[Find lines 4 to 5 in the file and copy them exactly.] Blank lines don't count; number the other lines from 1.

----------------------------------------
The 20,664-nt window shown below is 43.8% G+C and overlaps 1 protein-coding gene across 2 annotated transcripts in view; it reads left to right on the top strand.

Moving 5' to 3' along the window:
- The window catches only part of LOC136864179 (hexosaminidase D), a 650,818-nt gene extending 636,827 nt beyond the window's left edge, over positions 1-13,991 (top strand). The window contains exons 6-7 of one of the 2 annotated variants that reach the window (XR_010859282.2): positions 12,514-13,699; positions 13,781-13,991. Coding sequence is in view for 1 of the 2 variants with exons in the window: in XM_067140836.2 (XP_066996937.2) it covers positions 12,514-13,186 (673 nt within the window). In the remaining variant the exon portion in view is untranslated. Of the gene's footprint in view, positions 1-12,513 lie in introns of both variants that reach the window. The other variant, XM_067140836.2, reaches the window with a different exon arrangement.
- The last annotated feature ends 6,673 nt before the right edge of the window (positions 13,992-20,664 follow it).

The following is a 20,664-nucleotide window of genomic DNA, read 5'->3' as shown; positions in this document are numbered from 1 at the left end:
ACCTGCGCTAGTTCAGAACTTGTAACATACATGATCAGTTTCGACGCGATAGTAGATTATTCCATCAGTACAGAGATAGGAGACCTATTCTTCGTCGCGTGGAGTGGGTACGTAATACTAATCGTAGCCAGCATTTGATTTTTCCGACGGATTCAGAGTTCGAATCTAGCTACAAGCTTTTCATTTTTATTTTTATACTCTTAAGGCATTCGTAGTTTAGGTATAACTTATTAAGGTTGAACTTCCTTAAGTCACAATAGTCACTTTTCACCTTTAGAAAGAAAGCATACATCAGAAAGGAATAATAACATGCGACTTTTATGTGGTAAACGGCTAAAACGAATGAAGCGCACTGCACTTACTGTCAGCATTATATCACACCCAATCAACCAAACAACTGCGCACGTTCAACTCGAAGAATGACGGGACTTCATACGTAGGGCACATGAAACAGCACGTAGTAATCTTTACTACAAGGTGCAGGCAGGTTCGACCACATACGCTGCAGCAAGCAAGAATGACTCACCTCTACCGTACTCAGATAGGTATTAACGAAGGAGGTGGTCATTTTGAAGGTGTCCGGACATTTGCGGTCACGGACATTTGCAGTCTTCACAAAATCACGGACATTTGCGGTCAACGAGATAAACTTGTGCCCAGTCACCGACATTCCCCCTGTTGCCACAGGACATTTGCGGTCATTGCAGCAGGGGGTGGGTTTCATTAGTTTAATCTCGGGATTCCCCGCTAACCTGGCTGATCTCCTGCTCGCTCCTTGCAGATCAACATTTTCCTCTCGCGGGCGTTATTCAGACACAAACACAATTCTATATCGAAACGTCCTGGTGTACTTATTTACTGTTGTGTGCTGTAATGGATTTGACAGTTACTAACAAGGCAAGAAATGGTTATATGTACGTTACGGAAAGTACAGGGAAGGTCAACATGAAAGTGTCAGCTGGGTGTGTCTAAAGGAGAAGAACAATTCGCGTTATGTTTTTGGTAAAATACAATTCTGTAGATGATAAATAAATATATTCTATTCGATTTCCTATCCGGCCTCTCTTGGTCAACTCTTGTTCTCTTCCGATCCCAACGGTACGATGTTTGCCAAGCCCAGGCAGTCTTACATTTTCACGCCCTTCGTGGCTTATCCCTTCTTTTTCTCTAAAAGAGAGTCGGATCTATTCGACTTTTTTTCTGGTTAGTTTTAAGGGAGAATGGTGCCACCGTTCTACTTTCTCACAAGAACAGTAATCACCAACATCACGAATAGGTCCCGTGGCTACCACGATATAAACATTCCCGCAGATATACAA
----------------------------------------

- The last annotated feature ends 6,673 nt before the right edge of the window (positions 13,992-20,664 follow it).

The following is a 20,664-nucleotide window of genomic DNA, read 5'->3' as shown; positions in this document are numbered from 1 at the left end: